After a series of major earthquakes rocked Japan on Monday, the government downgraded its highest-level tsunami alert but warned residents not to return home as deadly waves and aftershocks could still linger.
The Japan Meteorological Agency reported more than a dozen strong quakes – including a magnitude of 7.6 – in the Japan Sea off the coast of Ishikawa and nearby prefectures starting shortly after 4 p.m. local time.
The meteorological agency initially issued a major tsunami warning for Ishikawa and lower-level tsunami warnings or advisories for the rest of the western coast of Honshu, as well as for the northernmost of the country’s main islands, Hokkaido.
The warning was downgraded to a regular tsunami several hours later, meaning the sea could still generate waves of up to 10 feet. Aftershocks could also slam the same area over the next few days, the agency said.
More than a dozen strong quakes had been detected in the region, with risks of setting off landslides and houses collapsing. The quakes started a fire and collapsed buildings on the west coast of Japan’s main island, Honshu.
Japanese public broadcaster NHK TV initially warned that torrents of water could reach as high as 16.5 feet. The network continued to air warnings hours later as aftershocks rocked the region.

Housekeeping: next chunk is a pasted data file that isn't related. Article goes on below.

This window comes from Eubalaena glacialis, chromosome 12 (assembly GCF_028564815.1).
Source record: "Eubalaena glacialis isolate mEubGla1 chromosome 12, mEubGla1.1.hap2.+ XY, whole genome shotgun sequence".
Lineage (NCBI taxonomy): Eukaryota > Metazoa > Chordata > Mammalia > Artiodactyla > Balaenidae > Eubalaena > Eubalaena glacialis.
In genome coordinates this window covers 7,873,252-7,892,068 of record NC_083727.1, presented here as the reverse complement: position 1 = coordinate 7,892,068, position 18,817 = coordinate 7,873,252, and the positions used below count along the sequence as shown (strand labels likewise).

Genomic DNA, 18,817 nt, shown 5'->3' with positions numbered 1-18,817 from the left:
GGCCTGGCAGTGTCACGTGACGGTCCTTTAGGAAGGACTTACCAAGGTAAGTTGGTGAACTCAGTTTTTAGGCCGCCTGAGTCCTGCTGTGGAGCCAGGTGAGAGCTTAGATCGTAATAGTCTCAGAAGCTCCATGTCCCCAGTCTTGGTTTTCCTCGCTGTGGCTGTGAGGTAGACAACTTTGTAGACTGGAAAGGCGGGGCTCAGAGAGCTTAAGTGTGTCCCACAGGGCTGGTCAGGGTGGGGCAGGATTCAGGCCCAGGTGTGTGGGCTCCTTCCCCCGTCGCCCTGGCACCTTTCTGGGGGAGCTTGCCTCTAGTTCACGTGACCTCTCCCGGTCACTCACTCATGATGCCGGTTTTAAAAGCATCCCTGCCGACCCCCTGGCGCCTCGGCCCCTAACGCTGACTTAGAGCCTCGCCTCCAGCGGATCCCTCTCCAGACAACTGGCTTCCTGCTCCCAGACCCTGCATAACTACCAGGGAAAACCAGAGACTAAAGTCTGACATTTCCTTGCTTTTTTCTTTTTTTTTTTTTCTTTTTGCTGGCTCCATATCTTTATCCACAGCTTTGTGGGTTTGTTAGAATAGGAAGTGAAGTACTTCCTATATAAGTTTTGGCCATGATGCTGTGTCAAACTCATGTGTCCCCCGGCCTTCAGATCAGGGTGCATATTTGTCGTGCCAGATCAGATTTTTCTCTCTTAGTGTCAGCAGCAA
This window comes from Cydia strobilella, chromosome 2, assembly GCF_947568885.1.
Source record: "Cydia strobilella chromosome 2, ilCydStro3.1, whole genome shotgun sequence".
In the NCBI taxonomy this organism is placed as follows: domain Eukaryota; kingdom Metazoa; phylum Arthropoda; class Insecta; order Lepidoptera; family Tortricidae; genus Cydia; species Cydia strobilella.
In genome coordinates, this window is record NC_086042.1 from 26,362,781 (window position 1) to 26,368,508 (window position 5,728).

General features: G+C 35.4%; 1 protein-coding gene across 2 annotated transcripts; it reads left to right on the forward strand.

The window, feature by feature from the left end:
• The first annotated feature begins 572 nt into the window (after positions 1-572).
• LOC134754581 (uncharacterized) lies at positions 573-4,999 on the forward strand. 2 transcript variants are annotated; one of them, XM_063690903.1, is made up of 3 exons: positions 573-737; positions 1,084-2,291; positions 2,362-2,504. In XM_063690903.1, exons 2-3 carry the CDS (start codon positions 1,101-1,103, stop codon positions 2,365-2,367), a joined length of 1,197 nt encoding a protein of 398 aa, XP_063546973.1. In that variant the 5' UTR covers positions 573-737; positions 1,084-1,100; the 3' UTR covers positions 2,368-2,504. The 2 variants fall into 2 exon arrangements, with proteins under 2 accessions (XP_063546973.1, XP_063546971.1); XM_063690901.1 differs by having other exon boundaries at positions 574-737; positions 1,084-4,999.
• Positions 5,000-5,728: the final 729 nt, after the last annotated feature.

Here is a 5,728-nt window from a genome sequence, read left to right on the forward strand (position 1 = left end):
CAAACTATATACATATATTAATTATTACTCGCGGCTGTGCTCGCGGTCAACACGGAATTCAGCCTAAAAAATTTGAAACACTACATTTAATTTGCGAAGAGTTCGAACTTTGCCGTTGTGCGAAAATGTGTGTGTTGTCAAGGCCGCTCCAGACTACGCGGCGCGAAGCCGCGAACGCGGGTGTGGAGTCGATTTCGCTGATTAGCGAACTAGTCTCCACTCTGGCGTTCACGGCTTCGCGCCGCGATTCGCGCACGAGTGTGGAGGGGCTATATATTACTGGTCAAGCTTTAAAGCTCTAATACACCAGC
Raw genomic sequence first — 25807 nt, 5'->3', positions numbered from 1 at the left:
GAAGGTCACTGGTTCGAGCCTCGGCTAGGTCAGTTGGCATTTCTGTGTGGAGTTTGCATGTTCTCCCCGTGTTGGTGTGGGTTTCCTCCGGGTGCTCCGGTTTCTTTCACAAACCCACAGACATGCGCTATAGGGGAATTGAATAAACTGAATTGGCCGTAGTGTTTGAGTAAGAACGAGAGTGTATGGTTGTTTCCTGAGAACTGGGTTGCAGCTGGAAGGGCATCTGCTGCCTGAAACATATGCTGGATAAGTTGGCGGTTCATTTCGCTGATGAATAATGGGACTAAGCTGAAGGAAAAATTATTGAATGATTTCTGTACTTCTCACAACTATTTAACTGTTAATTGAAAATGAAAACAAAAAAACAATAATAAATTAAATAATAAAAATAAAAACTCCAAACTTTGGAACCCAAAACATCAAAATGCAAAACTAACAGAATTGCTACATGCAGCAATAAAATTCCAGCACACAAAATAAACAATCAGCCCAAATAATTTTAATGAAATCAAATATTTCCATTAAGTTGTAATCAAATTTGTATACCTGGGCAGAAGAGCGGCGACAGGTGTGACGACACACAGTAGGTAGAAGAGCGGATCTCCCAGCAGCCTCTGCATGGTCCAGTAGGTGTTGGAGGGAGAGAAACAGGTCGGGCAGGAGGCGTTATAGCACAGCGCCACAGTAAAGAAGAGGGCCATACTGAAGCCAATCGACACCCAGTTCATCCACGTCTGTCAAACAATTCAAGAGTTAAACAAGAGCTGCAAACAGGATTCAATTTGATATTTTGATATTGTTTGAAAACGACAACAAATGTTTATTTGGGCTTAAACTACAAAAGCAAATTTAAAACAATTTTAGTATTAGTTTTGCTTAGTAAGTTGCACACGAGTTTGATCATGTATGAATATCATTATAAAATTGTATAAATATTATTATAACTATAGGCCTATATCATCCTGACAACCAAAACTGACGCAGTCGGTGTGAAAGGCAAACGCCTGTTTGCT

Footage of the chaos showed people running through the streets, and red smoke spewing from a fire in a residential neighborhood. Photos showed a crowd of people, including a woman with a baby on her back, standing by huge cracks that had ripped through the pavement.
Some people sustained minor injuries when they tripped and fell while fleeing, or objects fell off shelves and hit them, according to NHK.
Bullet trains in the area were halted, although some parts of the service were restored by evening. Parts of a highway were also closed, and water pipes had burst, according to NHK. Some cell phone services in the region weren’t working.
At least six homes off the coast of Ishikawa were damaged by the quakes, with people trapped inside, government spokesman Yoshimasa Hayashi said. A fire broke out in Wajima city, Ishikawa Prefecture, and electricity was out for more than 30,000 households.
Hayashi stressed that people needed to move away from coastal areas. He said there were no confirmed reports of deaths or injuries were confirmed from the quakes. Japan’s military was taking part in rescue efforts.
The Japanese government has set up a special emergency center to gather information on the quakes and tsunami and relay them speedily to residents to ensure safety, Prime Minister Fumio Kishida told reporters.
Japan is an extremely quake-prone nation, but a tsunami warning of the magnitude of Monday’s had not been issued since a major quake and tsunami caused meltdowns at a nuclear plant in March 2011.
Hayashi told reporters that nuclear plants in the affected area did not report any irregularities Monday. Nuclear regulators said no rises in radiation levels were detected at the monitoring posts in the region.
The Associated Press contributed to this report.